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dc.contributor.authorKinoti, Caroline Nkatha
dc.date.accessioned2012-06-06T07:56:58Z
dc.date.available2012-06-06T07:56:58Z
dc.date.issued2012-06-06
dc.identifier.urihttp://ir-library.ku.ac.ke/handle/123456789/4896
dc.descriptionThe LB 1588.K4K5en_US
dc.description.abstractHealth Education has been defined as any intentional activity that is designed to achieve health or illness related learning as reflected by some relatively permanent change in an individual's capacity or disposition. Similarly, a curriculum is a plan for action or a written document that includes strategies for achieving desired goals or ends. Health Education is taught in the Kenyan Primary School system in Science form standard one to eight and in Home Science from standard four to eight as a major unit. It is also taught as a component of other primary school subjects such as Agriculture and Physical Education. Health Education covers a wide range of topics including; personal hygiene, environmental sanitation, safety, nutrition, first aid, health hazards, health facilities, common ailments, poisonous substances, medicines and drugs. There is no recorded information indicating that what pupils are taught in school in Health Education classes translates to the desired health practices at school, home and in the community. This study sought to establish the relationship between what was taught in the primary school Health Education curriculum and the pupils' health practices. A cross sectional study was carried out in Miriga Mieru West Division of Meru Central District among the urban, peri-urban and rural community. The sample population comprised Standard Two, Five, Seven pupils, and the teachers in the sampled schools who taught Science, Home Science, Agriculture and Physical Education. Data was collected using pre-tested questionnaires, interviews and observational checklists and analyzed using Chi-square tests. Percentages, frequencies and means were used for data presentation. Results indicate that 85% (115/135) of pupils in standard 2 acknowledged having learnt different aspects of Health Education as are stipulated in the curriculum but only 41.1% (56/135) practiced them. This was statistically significant (c2=1.599, df=1, p=0.379). However, there was no significant difference between pupils in standard 5 and 7 who practiced what they were taught in Health Education (c2=0.298, df=1, p=0.585). There was a statistical difference between the location of school and pupils health practices (c2=4.542, df=1, p=0.103). This was because more pupils in the urban schools practiced what they had learnt in Health Education than their rural counterparts. Also, there was a significant difference between boys and girls who carried out health practices (c2=2.381, df=1, p=0.123) with more girls than boys practicing what they had learnt. All the teachers interviewed (n=30) taught aspects of Health Education and agreed that it's teaching enhanced the pupils' health practices. However, only 16% (5/30) of the teachers said that pupils practiced what they were taught. The results of the study could be useful to Health Education curriculum developers and other relevant stakeholders in monitoring, evaluation and in future designs of Health Education curriculums to ensure that their objectives are met.en_US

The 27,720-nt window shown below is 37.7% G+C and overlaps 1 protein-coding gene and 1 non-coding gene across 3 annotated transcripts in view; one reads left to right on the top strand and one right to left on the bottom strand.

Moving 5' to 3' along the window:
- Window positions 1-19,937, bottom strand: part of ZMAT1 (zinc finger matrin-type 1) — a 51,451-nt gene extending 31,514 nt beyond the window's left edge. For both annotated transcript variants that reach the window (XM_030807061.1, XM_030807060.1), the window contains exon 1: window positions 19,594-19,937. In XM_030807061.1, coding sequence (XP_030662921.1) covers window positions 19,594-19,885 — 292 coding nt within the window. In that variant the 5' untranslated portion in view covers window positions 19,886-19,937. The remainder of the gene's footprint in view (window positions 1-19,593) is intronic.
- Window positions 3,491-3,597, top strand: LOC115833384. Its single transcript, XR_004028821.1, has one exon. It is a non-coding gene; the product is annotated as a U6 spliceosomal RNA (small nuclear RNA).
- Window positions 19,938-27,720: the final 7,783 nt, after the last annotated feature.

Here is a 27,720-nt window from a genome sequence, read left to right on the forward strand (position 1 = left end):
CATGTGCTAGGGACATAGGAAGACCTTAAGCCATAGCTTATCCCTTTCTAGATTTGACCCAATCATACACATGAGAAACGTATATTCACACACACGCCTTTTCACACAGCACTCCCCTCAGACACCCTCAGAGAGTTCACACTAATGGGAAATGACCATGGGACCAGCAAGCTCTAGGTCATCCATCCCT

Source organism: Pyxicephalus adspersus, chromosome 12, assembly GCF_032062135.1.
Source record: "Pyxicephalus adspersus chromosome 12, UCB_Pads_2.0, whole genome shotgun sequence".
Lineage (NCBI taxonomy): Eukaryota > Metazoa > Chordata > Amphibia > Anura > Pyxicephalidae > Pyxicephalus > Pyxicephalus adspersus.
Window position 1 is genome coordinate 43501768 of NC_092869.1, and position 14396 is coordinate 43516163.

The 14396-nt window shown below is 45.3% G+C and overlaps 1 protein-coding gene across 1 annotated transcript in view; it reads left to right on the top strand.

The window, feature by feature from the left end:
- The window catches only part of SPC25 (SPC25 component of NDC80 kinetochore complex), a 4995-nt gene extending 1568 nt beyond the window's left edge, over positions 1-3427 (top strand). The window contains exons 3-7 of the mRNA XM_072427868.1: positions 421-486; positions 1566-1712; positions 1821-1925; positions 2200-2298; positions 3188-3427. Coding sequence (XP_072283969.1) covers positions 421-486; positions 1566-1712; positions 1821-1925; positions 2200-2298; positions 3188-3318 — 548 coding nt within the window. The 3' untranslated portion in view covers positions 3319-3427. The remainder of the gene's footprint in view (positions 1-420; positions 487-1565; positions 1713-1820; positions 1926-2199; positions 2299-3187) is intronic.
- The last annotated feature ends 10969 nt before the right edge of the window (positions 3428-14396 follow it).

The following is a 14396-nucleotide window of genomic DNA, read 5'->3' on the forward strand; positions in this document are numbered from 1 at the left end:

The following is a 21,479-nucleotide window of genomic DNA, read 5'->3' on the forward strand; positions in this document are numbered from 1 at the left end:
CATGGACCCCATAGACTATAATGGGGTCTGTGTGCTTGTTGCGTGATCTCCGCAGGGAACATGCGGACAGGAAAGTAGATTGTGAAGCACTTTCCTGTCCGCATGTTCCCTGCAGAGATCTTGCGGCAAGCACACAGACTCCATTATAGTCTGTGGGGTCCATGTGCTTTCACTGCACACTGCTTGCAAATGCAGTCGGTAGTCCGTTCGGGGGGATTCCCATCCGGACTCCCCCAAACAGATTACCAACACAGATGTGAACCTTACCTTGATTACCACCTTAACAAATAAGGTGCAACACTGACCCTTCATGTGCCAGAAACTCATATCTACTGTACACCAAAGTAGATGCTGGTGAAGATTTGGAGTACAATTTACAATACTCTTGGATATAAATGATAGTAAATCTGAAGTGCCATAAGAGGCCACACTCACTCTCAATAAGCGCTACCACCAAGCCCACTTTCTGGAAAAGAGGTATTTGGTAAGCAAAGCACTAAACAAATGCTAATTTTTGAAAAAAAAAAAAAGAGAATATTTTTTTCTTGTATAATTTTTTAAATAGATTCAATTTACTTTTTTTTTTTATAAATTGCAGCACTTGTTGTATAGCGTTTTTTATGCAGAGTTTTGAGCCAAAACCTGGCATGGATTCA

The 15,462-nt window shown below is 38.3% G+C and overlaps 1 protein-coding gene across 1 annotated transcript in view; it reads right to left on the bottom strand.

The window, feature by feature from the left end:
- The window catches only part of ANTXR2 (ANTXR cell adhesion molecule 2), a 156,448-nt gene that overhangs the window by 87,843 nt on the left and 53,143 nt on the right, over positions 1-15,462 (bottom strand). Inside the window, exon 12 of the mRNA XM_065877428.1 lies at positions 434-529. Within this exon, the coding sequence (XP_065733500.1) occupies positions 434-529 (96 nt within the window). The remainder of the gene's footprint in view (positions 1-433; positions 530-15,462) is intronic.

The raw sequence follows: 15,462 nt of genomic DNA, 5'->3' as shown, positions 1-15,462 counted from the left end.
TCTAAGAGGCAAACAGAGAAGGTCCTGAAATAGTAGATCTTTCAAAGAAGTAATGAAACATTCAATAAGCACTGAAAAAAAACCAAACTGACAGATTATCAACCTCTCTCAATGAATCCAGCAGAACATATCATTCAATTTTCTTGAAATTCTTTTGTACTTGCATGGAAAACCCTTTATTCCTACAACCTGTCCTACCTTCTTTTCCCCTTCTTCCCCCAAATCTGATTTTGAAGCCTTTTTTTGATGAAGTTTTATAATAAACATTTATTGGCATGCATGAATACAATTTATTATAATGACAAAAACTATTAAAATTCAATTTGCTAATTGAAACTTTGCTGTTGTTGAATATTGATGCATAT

dc.description.sponsorshipKenyatta Universityen_US
dc.language.isoenen_US
dc.subjectHealth education (Elementary)--Kenyaen_US
dc.titlePupils' health practices and the health education curriculum in primary schools in Miriga Mieru west division, Meru central district Kenyaen_US
dc.typeThesisen_US


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